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Psychoanalytic Education -The Illusion of a Future?:

A Conversation

Notes from NPAP Program & Continuing Education Events:

May 20, 2018
Psychoanalytic Education – The Illusion of a Future?: A Conversation

Moderator: Peter Zimmermann
Presenters: Carl Jacobs, Michael Garfinkle, Aleksandra Wagner, James Holmes, Gina Gold

This program is perfect for you if
  • You are a licensed mental health professional, but don’t feel completely ready to work with private clients
  • You already see private clients, but are unsatisfied with the methodology you were trained in
  • You are bored or frustrated with your institutional job and want to be more creative in your work
  • You crave the intimacy and impact of private practice work
  • You want to increase your skill set and confidence as a clinician
What can a year-long psychotherapy training give you?
PPLC’s Certificate Program Benefits
  • Certification
  • Continuing Education Credits (CEUs)
  • Well-curated psychodynamic courses and workshops taught by seasoned faculty
  • Exposure to a variety of psychotherapeutic traditions, including object relations, attachment theory, humanistic, and ego psychology
  • Clinical and practical tools to create, expand and sustain a thriving practice
  • Ongoing supervisory support from NPAP faculty
  • Evening and weekend classroom times
  • Distance-learning, live-stream option for those unable to attend class in person, including those in other New York counties and states
  • Confidence to be (or be a better) private practitioner
Why NPAP’s PPLC Program?
If you’re considering options for a one or two-year psychotherapy certificate program, NPAP’s PPLC program has features that you won’t find anywhere else:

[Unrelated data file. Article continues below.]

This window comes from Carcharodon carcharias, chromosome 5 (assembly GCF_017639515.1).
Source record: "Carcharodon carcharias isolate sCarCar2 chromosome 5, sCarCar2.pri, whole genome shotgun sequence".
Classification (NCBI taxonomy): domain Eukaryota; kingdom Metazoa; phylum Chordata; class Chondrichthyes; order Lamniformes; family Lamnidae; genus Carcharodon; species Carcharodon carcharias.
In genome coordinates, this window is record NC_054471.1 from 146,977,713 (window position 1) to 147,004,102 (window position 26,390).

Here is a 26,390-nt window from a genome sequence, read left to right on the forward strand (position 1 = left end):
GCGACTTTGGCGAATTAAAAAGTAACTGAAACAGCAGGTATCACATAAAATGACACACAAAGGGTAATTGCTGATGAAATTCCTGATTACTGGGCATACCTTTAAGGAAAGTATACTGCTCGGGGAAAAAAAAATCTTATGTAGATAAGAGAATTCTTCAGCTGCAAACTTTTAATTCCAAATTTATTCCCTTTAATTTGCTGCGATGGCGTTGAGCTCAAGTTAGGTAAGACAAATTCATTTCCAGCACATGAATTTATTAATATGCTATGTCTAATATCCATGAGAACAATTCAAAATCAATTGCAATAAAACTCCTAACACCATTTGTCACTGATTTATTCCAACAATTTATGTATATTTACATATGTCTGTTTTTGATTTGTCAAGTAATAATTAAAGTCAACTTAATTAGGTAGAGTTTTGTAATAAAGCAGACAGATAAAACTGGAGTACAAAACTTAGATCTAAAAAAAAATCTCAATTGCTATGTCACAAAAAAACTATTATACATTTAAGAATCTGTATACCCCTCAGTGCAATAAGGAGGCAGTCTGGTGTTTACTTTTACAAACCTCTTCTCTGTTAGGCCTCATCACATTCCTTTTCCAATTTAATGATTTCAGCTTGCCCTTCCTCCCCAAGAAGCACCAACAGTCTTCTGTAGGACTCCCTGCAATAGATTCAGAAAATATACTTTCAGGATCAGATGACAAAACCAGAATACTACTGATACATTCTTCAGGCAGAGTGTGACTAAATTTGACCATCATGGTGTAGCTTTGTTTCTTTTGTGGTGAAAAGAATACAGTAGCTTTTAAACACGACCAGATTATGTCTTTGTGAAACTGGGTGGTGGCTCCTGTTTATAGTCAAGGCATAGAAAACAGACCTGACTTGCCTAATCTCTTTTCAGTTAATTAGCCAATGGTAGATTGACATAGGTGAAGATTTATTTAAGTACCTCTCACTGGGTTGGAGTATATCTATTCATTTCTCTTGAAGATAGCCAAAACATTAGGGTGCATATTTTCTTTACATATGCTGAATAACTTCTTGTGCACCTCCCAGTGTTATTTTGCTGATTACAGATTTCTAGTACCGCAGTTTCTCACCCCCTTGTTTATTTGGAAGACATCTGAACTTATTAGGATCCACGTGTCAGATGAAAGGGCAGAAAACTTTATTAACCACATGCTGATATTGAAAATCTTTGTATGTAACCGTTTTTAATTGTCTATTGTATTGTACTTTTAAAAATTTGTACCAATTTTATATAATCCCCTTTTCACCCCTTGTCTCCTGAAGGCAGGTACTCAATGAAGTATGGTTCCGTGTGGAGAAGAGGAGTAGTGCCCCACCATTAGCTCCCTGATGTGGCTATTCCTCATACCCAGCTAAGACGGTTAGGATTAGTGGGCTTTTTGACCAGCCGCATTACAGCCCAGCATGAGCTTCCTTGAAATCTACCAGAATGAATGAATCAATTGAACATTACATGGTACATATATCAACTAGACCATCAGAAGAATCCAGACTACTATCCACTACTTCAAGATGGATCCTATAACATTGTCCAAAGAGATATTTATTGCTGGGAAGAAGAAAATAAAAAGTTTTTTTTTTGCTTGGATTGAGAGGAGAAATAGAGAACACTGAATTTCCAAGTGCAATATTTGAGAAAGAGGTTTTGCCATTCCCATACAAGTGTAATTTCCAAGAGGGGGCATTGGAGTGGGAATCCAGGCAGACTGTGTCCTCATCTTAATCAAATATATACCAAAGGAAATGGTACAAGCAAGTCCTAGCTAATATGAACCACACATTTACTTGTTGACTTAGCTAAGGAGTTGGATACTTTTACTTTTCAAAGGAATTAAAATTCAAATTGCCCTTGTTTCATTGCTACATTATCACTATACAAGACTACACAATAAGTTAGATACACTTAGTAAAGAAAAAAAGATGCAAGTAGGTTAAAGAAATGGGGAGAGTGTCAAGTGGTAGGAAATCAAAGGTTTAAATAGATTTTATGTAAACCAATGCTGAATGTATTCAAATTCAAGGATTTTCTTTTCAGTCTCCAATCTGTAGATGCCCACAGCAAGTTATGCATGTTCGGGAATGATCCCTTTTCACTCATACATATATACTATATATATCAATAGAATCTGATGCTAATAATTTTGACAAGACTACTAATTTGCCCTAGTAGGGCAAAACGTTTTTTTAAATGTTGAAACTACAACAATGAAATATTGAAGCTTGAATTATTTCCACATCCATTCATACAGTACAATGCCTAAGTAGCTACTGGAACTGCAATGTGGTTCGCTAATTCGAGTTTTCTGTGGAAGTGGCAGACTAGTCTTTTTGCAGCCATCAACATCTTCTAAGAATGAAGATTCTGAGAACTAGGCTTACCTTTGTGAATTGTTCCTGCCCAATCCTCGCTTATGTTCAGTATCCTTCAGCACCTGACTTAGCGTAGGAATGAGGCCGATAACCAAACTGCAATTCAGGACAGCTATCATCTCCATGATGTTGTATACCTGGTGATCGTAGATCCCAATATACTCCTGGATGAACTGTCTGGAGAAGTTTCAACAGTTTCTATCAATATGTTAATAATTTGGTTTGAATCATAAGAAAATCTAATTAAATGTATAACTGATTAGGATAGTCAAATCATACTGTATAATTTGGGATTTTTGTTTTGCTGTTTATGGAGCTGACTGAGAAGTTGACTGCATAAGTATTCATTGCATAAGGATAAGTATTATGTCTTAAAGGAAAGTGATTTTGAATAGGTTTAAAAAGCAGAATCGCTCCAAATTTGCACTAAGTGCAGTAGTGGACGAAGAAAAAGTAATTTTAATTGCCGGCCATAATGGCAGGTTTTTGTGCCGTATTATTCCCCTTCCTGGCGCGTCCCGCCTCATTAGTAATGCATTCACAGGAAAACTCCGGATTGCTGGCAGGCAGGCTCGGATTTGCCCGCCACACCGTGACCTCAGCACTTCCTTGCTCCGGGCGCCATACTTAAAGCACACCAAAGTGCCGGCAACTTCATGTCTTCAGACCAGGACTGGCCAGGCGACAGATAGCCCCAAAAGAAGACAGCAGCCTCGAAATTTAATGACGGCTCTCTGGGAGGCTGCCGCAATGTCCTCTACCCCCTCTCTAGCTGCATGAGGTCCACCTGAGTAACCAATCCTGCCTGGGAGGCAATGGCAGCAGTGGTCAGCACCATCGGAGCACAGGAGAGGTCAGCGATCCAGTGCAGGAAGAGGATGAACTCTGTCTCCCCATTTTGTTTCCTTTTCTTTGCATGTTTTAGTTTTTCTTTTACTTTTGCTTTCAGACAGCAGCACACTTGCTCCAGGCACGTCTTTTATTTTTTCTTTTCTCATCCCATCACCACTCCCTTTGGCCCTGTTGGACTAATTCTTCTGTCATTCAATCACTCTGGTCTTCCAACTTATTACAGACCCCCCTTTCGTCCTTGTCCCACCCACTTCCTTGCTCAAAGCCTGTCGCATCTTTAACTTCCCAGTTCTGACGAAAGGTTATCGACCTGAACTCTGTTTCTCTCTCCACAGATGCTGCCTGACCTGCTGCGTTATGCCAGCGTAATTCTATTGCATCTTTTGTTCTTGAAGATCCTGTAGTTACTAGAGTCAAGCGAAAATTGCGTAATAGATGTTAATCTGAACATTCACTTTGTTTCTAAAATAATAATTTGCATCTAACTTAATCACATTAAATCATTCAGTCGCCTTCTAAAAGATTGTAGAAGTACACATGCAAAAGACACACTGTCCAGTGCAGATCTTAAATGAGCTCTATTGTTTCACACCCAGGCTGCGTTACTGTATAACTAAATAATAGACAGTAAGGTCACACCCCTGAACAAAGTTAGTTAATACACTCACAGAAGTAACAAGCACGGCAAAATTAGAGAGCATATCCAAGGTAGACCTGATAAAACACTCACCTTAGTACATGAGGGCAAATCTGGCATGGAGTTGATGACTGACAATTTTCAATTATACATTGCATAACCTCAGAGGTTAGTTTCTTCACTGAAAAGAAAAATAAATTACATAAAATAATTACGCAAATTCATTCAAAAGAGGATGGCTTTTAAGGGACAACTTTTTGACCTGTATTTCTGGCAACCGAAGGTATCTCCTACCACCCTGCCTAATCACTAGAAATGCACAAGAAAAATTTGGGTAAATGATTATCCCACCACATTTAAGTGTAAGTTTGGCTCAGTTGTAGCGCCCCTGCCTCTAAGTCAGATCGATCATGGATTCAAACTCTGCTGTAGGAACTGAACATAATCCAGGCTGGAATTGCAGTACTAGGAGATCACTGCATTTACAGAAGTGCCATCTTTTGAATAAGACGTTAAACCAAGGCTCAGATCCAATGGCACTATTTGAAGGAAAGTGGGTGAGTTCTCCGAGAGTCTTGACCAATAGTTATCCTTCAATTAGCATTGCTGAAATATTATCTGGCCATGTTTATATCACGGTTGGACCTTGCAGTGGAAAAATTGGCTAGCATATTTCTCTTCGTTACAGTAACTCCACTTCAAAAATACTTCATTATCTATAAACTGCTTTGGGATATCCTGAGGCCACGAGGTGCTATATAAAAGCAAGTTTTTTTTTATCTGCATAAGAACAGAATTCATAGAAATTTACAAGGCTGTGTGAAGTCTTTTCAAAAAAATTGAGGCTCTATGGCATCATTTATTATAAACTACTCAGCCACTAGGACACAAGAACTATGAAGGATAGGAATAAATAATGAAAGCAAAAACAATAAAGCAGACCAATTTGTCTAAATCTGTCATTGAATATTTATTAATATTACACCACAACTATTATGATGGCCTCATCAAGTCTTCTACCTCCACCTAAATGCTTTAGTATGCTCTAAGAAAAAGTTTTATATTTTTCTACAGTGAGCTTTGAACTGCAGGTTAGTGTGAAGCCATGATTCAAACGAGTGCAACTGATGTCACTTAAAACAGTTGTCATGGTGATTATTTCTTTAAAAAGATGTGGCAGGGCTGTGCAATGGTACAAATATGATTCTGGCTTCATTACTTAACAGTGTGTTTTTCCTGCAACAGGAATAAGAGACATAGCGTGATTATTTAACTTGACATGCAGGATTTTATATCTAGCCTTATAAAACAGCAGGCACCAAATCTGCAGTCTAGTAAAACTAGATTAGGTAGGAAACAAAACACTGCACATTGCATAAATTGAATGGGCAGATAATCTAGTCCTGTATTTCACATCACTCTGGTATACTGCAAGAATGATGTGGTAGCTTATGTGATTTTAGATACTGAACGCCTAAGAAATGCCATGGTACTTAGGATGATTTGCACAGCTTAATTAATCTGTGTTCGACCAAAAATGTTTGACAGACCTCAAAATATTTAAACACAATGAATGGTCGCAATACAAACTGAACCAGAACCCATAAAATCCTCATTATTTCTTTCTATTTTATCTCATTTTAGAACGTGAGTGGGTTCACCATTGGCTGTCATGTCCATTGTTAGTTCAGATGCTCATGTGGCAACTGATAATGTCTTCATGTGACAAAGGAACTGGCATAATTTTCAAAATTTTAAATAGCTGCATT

VARIETY OF METHODOLOGIES: iIncluding ego psychology, self-psychology, object relations, contemporary Freudian, attachment theory, neuropsychoanalytic, and relational psychology.

DISTANCE-LEARNING OPTIONS: Each of our courses and workshops will be conducted live and simultaneously broadcast via webcam. If you live far from Manhattan, struggle with childcare, or even wake-up with a cold, you can still come to class!

COHORT PROGRAM: Each year there will be a group of students studying and learning with you. Although there is an option to take courses individually at your own pace, we believe in the strength of peer support and the NPAP community in helping you integrate the teachings from the courses.

INTERACTION WITH NPAP Faculty and Members: You will have access to highly accomplished instructors who have had successful private practices for decades. The NPAP community is renown for its openness and diversity.

AFFORDABILITY: At only $3600 USD per year, this program is an affordable option for those looking to create a practice that will reap rewards for years to come. Visit our Tuition page to learn more.

You can afford to learn the skills necessary to sustain long-term, beneficial relationships with your clients.

Creating a thriving practice is possible.

Join us in September, 2018!

LIMITED SPOTS AVAILABLE.
Email here to get more information – OR – talk to a faculty member to see if NPAP is right for you. Call (212) 924-7440.

Notes from NPAP Program & Continuing Education Events:

May 20, 2018
Psychoanalytic Education -The Illusion of a Future?: A Conversation

Moderator: Peter Zimmermann
Presenters: Carl Jacobs, Michael Garfinkle, Aleksandra Wagner, James Holmes, Gina Gold